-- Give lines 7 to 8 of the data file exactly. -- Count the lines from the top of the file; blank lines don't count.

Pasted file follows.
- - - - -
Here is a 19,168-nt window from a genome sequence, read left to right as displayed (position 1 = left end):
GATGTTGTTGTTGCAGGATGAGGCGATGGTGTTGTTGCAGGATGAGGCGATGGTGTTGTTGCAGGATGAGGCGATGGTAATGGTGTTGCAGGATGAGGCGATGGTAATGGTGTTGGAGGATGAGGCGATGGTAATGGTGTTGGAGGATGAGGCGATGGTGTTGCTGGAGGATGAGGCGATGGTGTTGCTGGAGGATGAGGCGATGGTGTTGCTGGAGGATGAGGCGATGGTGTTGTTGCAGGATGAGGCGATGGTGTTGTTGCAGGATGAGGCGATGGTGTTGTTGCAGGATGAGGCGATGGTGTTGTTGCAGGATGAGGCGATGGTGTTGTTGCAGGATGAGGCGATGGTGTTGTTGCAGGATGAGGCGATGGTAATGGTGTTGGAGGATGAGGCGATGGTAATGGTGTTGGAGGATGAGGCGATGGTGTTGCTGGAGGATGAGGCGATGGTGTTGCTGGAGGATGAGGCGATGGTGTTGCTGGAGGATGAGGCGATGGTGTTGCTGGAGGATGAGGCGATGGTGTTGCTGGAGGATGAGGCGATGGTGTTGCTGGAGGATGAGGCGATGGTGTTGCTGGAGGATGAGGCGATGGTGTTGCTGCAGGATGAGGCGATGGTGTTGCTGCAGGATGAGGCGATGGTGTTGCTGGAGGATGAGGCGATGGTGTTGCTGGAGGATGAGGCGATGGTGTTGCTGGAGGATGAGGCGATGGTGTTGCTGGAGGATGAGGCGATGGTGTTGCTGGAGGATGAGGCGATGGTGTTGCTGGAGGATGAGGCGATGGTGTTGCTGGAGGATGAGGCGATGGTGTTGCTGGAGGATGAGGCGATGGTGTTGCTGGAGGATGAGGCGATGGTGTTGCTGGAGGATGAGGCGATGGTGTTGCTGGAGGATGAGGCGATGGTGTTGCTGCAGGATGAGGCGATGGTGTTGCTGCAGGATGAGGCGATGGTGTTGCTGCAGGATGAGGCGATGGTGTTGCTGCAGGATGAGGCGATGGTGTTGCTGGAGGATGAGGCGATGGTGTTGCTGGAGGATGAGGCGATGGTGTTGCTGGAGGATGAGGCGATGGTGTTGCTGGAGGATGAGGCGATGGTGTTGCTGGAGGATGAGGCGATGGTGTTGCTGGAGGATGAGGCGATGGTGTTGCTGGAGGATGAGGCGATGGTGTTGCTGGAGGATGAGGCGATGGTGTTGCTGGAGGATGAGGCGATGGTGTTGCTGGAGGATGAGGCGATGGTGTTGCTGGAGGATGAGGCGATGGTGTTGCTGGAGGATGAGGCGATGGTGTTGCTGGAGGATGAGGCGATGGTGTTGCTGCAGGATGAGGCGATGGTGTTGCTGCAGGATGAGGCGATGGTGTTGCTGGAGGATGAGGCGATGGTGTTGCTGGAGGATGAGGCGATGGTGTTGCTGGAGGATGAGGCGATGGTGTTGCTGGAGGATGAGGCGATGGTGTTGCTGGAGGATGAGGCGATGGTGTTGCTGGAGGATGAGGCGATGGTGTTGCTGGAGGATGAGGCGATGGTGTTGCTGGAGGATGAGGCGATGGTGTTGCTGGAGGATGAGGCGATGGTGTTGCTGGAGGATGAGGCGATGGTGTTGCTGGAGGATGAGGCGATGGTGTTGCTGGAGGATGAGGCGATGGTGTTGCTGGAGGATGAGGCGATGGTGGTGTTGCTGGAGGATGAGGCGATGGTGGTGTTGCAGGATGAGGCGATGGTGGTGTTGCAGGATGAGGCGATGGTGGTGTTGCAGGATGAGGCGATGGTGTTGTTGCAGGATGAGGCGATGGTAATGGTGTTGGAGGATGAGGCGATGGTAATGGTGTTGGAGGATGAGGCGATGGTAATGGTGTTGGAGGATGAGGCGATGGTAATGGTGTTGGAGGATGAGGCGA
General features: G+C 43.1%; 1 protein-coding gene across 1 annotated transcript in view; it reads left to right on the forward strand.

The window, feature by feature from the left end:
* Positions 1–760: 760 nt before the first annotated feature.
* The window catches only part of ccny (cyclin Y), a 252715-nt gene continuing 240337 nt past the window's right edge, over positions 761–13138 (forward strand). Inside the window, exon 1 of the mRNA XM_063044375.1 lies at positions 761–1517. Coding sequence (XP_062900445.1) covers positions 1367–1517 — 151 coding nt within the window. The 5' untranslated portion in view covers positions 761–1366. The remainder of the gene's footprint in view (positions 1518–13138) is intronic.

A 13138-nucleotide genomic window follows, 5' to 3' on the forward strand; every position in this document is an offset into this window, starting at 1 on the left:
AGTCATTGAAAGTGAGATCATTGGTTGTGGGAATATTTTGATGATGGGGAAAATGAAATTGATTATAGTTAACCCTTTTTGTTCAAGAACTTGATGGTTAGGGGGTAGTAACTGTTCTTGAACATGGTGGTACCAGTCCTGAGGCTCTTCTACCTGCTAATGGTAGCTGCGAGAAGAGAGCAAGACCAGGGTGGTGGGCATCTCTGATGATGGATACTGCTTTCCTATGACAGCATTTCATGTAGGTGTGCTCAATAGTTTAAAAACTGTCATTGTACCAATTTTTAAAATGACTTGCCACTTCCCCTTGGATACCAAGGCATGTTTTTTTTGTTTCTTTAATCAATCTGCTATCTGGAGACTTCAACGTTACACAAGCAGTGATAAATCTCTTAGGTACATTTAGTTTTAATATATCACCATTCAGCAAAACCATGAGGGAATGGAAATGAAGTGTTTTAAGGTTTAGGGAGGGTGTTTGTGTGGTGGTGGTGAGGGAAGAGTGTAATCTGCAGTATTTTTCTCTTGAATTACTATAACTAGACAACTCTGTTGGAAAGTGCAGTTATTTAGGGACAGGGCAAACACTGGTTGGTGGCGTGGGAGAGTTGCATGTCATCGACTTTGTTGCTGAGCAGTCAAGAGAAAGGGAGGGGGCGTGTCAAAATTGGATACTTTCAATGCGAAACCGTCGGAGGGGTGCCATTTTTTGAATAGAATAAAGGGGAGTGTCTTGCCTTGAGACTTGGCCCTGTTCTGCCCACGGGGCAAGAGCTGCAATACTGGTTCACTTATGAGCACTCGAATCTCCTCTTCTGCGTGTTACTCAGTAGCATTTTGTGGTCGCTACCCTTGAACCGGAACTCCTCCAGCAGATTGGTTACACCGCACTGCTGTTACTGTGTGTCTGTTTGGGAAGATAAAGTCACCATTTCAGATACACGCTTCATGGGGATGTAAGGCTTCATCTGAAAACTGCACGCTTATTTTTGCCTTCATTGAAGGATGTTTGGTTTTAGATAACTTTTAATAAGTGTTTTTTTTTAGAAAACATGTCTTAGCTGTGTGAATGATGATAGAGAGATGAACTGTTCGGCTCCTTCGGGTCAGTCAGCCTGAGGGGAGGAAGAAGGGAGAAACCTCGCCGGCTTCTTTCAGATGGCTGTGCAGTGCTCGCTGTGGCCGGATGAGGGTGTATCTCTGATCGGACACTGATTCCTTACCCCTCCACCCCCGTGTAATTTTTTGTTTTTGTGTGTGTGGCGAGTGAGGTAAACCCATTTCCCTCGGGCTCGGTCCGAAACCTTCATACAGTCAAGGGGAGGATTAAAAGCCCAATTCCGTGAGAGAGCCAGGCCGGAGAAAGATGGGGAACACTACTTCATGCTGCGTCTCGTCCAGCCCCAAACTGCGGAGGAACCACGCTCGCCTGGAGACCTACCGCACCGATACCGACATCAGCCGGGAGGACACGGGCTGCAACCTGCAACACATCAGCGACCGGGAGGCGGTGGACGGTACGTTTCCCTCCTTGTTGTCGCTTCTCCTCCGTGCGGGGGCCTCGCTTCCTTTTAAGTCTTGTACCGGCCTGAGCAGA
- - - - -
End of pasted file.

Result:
A 13138-nucleotide genomic window follows, 5' to 3' on the forward strand; every position in this document is an offset into this window, starting at 1 on the left:
AGTCATTGAAAGTGAGATCATTGGTTGTGGGAATATTTTGATGATGGGGAAAATGAAATTGATTATAGTTAACCCTTTTTGTTCAAGAACTTGATGGTTAGGGGGTAGTAACTGTTCTTGAACATGGTGGTACCAGTCCTGAGGCTCTTCTACCTGCTAATGGTAGCTGCGAGAAGAGAGCAAGACCAGGGTGGTGGGCATCTCTGATGATGGATACTGCTTTCCTATGACAGCATTTCATGTAGGTGTGCTCAATAGTTTAAAAACTGTCATTGTACCAATTTTTAAAATGACTTGCCACTTCCCCTTGGATACCAAGGCATGTTTTTTTTGTTTCTTTAATCAATCTGCTATCTGGAGACTTCAACGTTACACAAGCAGTGATAAATCTCTTAGGTACATTTAGTTTTAATATATCACCATTCAGCAAAACCATGAGGGAATGGAAATGAAGTGTTTTAAGGTTTAGGGAGGGTGTTTGTGTGGTGGTGGTGAGGGAAGAGTGTAATCTGCAGTATTTTTCTCTTGAATTACTATAACTAGACAACTCTGTTGGAAAGTGCAGTTATTTAGGGACAGGGCAAACACTGGTTGGTGGCGTGGGAGAGTTGCATGTCATCGACTTTGTTGCTGAGCAGTCAAGAGAAAGGGAGGGGGCGTGTCAAAATTGGATACTTTCAATGCGAAACCGTCGGAGGGGTGCCATTTTTTGAATAGAATAAAGGGGAGTGTCTTGCCTTGAGACTTGGCCCTGTTCTGCCCACGGGGCAAGAGCTGCAATACTGGTTCACTTATGAGCACTCGAATCTCCTCTTCTGCGTGTTACTCAGTAGCATTTTGTGGTCGCTACCCTTGAACCGGAACTCCTCCAGCAGATTGGTTACACCGCACTGCTGTTACTGTGTGTCTGTTTGGGAAGATAAAGTCACCATTTCAGATACACGCTTCATGGGGATGTAAGGCTTCATCTGAAAACTGCACGCTTATTTTTGCCTTCATTGAAGGATGTTTGGTTTTAGATAACTTTTAATAAGTGTTTTTTTTTAGAAAACATGTCTTAGCTGTGTGAATGATGATAGAGAGATGAACTGTTCGGCTCCTTCGGGTCAGTCAGCCTGAGGGGAGGAAGAAGGGAGAAACCTCGCCGGCTTCTTTCAGATGGCTGTGCAGTGCTCGCTGTGGCCGGATGAGGGTGTATCTCTGATCGGACACTGATTCCTTACCCCTCCACCCCCGTGTAATTTTTTGTTTTTGTGTGTGTGGCGAGTGAGGTAAACCCATTTCCCTCGGGCTCGGTCCGAAACCTTCATACAGTCAAGGGGAGGATTAAAAGCCCAATTCCGTGAGAGAGCCAGGCCGGAGAAAGATGGGGAACACTACTTCATGCTGCGTCTCGTCCAGCCCCAAACTGCGGAGGAACCACGCTCGCCTGGAGACCTACCGCACCGATACCGACATCAGCCGGGAGGACACGGGCTGCAACCTGCAACACATCAGCGACCGGGAGGCGGTGGACGGTACGTTTCCCTCCTTGTTGTCGCTTCTCCTCCGTGCGGGGGCCTCGCTTCCTTTTAAGTCTTGTACCGGCCTGAGCAGA